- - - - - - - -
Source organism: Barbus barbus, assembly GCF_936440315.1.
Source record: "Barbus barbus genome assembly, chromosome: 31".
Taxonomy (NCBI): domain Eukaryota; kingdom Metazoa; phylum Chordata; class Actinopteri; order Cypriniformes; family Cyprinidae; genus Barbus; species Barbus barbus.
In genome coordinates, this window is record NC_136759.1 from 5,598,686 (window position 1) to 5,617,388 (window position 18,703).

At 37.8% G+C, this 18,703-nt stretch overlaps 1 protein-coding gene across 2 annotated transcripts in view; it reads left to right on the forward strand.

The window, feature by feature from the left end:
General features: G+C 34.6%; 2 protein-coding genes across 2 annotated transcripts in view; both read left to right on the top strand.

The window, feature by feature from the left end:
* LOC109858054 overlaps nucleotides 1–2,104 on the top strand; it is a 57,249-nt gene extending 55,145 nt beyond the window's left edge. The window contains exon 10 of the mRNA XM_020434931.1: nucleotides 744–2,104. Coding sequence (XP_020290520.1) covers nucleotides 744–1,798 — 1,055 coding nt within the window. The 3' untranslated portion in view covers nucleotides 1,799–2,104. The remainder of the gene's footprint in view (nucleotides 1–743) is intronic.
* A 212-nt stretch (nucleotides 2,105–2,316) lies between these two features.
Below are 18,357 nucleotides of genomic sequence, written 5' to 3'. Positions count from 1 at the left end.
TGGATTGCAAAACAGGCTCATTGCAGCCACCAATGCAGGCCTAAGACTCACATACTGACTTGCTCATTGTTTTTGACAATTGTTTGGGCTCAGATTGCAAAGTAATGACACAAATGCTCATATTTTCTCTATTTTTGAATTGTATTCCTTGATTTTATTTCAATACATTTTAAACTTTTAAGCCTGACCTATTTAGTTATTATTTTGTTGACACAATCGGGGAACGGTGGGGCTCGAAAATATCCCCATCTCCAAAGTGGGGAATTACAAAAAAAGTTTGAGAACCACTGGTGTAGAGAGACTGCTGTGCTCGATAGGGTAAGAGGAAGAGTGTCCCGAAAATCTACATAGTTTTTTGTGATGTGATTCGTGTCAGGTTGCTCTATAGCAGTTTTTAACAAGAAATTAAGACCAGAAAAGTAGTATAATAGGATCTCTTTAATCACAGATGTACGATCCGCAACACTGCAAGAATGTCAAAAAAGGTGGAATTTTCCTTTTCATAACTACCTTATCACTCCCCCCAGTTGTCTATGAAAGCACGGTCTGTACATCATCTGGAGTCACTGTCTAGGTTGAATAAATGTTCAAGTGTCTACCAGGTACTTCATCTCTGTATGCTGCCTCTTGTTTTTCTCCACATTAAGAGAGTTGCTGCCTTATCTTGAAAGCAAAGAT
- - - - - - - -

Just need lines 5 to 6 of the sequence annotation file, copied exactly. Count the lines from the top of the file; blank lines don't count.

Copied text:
At 37.8% G+C, this 18,703-nt stretch overlaps 1 protein-coding gene across 2 annotated transcripts in view; it reads left to right on the forward strand.

The window, feature by feature from the left end: